Brandon: The first tour me and Dan, our driver/merch guy, ended up stranded in the Virginia Beach area for two months. Dan’s just as vital a part of Tongue Party as us three. He doesn’t do any music but he helps screen print shirts, he sells merch, he networks for us.

Adam: I think the curse is lifting now.

Brandon: Yeah, things are getting better. Just brace yourself for the next disaster.

John: Back to honing in your sound, what was the decision to put the drums up front?

Adam: Again, not playing some the nicest venues, maybe the drums won’t even get miked. We have that wall of amps, so you want the drums to be in front of them and as close to the crowd as possible to cut through. When we practice here, we’re kind of in a straight line and it’s really fun. It’s something different and we like jamming with our homies. I don’t want someone behind me. I want to be all together.

Brandon: There’s a bunch of reasons. A lot of it is just to let the drum cut through, but there’s a certain aesthetic to it too.

Adam: I would say the average show go-er would probably much rather watch a drummer than watch me do my thing. I know I would.

Brandon: I do all the vocals with you now too, so fuck it, we all do equal parts. We’re all right up front. Let’s party. Plus, Adam and I used to play a lot of house shows and unconventional venues, and it’s really fun to have the crowd right at your kick drum. Like you’re hanging out with them playing, and you can see they’re having a good time. It can get lonely on the back end. [laughs] It adds to the relentless aspect too, because we’re right there in your face.

Preston: It’s nice to set up in a line, so if I need to look at someone to lock in, they’re just right there without having to turn around.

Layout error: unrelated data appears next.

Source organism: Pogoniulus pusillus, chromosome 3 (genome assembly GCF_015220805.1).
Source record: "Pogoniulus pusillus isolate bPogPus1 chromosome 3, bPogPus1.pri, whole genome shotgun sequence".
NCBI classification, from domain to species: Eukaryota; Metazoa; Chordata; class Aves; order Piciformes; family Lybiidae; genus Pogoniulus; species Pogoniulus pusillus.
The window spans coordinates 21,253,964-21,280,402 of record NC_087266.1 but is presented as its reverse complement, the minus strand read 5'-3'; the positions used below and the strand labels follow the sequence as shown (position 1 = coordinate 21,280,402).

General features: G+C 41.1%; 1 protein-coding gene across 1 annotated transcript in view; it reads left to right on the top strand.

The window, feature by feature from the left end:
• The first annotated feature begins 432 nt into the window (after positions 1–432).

John: Preston, do use pedals on your bass as well?

Preston: Yeah, just two pedals that are on all the time. Just a distortion and a bass boost kind of thing.

John: The bass definitely drives a lot of the riffs too. Good dynamics.

Brandon: We really like that shit. Bass up front is just as much a part as anything else. I like each instrument to be—if you stripped everything else away from it—able to hold its own. Plus, bass is fucking gnarly. That shit’s heavy.

Preston: Do you guys care for a beer?

John: I’m good, thank you, though.

Brandon: You can do whatever the fuck you want, truly speaking. There’re signs that say no smoking, but that’s a new thing within the last month.

Adam: I’m thinking it’s just a city ordinance thing.

Brandon: If anything happens and we’re responsible for getting some fine from the city, I know that fine is just gonna end up on our fucking rent.

Adam: Do you know much about the guy who owns this place?

John: No.

Adam: He was the guitar tech for Semisonic, that fucking “Closing Time” band. So dude’s done the whole touring thing. The first tour we went on, we came back and owed him almost one thousand dollars. We scrounged up as much money as we could and we brought it here. He’s like, “So what’s going on?” The second we explained to him that we were on tour and it was a total disaster, we got stranded, we broke down in Baltimore. We made our way to Virginia Beach. He’s just like, “Oh man!” Then he told us a bunch of crazy fucking tour stories.

: He instantly lightened up.

John: Do you find that when you’re on tour as well? Do you come across that same attitude with people who’ve had the similar experience with bad luck and are sympathetic to what you’re going though?

Adam: It mostly just blows people’s minds that we’re still doing it.